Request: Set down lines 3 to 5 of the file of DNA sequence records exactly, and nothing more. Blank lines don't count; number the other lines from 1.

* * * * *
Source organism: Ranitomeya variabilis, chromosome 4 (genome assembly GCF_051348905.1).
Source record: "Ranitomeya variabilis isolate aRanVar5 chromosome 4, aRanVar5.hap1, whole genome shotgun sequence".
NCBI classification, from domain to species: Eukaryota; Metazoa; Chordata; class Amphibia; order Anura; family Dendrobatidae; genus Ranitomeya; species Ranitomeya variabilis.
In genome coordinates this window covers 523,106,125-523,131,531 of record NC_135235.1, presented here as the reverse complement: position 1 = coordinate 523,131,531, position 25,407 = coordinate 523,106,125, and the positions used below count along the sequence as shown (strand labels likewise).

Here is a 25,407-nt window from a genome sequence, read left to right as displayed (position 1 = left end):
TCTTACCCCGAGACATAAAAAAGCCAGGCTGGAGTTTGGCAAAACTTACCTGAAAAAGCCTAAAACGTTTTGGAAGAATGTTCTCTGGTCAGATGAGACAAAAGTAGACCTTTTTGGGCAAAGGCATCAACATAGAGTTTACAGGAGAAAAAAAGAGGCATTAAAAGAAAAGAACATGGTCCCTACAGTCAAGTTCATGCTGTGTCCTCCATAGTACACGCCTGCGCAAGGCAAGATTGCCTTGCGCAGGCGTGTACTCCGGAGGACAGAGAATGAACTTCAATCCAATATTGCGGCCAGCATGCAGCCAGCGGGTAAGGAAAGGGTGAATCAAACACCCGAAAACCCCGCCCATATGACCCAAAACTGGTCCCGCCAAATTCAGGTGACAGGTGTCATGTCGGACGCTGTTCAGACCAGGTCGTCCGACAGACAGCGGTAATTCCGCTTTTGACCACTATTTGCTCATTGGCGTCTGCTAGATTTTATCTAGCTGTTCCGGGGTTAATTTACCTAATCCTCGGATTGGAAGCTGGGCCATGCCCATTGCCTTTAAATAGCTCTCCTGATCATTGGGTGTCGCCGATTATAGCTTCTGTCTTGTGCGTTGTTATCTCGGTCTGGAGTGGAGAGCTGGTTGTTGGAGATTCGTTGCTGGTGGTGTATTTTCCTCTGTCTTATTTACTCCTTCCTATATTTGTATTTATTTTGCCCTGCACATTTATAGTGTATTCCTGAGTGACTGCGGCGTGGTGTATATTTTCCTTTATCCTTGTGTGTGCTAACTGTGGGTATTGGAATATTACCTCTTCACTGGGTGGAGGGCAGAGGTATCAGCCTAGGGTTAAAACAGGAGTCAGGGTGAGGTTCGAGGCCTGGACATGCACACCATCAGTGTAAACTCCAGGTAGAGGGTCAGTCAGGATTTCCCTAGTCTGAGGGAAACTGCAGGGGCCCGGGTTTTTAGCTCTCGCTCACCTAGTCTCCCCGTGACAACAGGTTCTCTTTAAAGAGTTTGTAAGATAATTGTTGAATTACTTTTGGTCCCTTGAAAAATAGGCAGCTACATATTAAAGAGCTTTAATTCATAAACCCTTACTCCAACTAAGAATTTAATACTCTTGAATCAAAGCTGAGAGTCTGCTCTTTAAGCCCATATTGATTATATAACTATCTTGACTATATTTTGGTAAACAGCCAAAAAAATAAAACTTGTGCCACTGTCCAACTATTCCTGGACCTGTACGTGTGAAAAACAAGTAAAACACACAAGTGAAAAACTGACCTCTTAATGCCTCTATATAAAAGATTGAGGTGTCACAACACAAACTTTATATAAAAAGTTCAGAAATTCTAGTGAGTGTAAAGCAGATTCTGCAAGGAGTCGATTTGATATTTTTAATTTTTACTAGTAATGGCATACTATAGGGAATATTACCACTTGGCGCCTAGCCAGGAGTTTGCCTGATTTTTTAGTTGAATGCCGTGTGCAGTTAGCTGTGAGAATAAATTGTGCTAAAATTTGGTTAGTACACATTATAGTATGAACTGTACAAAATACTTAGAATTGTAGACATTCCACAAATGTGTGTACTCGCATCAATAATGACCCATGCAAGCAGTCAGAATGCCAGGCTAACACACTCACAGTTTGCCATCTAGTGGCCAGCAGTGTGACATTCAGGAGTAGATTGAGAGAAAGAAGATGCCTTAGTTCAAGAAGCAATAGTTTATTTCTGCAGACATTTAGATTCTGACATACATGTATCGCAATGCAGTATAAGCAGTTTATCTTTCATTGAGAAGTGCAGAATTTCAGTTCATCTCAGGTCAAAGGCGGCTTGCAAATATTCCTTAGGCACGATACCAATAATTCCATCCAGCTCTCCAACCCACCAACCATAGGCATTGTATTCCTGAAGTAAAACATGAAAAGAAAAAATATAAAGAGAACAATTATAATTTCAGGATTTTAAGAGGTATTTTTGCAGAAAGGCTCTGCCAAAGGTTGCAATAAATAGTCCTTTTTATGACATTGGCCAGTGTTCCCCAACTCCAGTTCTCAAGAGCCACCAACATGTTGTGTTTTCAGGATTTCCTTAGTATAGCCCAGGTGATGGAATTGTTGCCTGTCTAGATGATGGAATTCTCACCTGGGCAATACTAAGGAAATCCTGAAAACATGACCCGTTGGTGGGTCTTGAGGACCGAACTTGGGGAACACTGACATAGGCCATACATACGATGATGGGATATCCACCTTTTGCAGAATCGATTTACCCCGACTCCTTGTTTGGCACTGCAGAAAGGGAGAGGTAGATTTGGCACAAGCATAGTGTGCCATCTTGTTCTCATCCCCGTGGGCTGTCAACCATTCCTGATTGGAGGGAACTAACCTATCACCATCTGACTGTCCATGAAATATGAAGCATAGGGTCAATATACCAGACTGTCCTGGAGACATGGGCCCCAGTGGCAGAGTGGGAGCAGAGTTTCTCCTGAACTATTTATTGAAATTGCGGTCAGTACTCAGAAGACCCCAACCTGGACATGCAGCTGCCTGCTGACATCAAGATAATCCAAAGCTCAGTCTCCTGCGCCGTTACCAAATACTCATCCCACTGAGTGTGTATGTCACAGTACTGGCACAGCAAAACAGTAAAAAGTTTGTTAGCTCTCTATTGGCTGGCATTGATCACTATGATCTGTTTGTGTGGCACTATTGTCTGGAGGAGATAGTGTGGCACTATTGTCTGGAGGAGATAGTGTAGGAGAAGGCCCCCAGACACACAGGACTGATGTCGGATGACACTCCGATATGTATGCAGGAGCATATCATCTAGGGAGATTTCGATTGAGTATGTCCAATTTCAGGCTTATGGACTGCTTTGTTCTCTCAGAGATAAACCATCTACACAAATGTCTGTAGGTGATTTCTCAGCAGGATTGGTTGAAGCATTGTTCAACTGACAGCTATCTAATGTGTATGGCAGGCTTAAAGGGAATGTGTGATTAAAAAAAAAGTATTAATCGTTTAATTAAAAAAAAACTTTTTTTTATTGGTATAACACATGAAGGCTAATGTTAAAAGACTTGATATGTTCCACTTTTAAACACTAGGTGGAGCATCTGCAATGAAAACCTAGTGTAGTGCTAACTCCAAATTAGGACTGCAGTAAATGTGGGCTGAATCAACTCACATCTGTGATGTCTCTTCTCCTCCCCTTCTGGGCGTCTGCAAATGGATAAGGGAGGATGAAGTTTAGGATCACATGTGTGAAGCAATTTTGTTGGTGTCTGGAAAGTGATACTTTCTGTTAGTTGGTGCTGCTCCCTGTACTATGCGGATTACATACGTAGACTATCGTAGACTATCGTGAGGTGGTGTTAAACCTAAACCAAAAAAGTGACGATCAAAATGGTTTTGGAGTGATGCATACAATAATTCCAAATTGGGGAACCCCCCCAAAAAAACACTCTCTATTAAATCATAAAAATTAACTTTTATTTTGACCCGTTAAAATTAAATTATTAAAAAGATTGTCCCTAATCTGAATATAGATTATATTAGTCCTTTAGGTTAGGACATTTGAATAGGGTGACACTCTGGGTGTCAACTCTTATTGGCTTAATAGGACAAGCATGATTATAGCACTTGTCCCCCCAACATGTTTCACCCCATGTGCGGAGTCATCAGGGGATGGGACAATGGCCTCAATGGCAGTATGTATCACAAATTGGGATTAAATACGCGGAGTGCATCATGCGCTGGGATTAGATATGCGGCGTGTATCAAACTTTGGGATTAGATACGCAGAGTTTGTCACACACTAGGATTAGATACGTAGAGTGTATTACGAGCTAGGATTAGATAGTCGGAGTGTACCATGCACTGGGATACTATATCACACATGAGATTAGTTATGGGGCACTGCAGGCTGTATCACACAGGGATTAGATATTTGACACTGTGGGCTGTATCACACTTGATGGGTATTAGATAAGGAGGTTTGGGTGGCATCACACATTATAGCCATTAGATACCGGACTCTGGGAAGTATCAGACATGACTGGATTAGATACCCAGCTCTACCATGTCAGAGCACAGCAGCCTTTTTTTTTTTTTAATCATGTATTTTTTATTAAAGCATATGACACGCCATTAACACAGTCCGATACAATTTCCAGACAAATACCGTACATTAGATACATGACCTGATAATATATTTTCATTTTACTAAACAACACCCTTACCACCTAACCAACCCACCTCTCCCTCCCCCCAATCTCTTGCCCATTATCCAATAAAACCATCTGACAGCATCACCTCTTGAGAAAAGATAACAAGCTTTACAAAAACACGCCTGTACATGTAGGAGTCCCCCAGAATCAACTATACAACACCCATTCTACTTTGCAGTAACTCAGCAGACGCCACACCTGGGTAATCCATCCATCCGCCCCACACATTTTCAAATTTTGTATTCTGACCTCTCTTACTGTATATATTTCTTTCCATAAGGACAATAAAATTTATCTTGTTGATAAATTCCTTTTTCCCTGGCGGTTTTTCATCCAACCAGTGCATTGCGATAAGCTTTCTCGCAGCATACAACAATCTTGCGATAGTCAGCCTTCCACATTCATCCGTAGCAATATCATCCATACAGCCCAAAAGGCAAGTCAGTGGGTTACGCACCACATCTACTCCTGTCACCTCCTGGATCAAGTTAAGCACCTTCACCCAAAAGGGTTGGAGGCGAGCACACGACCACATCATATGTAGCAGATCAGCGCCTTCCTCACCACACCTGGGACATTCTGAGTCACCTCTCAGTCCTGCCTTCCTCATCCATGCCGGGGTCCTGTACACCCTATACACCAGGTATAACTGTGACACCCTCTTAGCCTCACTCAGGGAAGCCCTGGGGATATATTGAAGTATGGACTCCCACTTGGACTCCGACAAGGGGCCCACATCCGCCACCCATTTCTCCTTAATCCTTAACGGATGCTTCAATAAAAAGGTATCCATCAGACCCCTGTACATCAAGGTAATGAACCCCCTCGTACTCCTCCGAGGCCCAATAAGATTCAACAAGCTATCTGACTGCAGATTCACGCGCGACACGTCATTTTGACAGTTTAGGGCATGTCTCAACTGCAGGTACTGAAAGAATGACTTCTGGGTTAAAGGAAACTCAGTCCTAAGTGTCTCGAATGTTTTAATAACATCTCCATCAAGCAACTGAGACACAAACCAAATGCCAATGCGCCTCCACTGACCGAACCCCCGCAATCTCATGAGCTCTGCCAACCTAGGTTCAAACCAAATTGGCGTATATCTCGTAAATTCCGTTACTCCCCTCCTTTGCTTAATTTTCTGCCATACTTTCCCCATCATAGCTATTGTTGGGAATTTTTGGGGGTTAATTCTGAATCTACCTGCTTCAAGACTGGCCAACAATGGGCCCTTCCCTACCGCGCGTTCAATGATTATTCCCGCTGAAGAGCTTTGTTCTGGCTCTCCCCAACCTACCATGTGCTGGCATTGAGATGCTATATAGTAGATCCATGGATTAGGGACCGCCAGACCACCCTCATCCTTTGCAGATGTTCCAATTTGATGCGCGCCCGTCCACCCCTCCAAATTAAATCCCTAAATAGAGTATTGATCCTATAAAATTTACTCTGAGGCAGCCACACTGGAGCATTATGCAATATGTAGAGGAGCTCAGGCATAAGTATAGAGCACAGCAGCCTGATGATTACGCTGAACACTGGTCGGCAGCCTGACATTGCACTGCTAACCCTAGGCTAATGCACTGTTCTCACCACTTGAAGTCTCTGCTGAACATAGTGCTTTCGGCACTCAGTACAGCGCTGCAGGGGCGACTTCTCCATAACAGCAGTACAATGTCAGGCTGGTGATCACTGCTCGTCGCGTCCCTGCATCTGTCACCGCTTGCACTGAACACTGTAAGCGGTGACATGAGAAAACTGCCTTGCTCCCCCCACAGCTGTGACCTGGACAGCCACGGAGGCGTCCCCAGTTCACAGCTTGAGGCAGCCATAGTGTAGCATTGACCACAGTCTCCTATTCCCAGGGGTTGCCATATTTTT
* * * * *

NCBI classification, from domain to species: Eukaryota; Metazoa; Chordata; class Amphibia; order Anura; family Dendrobatidae; genus Ranitomeya; species Ranitomeya variabilis.
In genome coordinates this window covers 523,106,125-523,131,531 of record NC_135235.1, presented here as the reverse complement: position 1 = coordinate 523,131,531, position 25,407 = coordinate 523,106,125, and the positions used below count along the sequence as shown (strand labels likewise).

Here is a 25,407-nt window from a genome sequence, read left to right as displayed (position 1 = left end):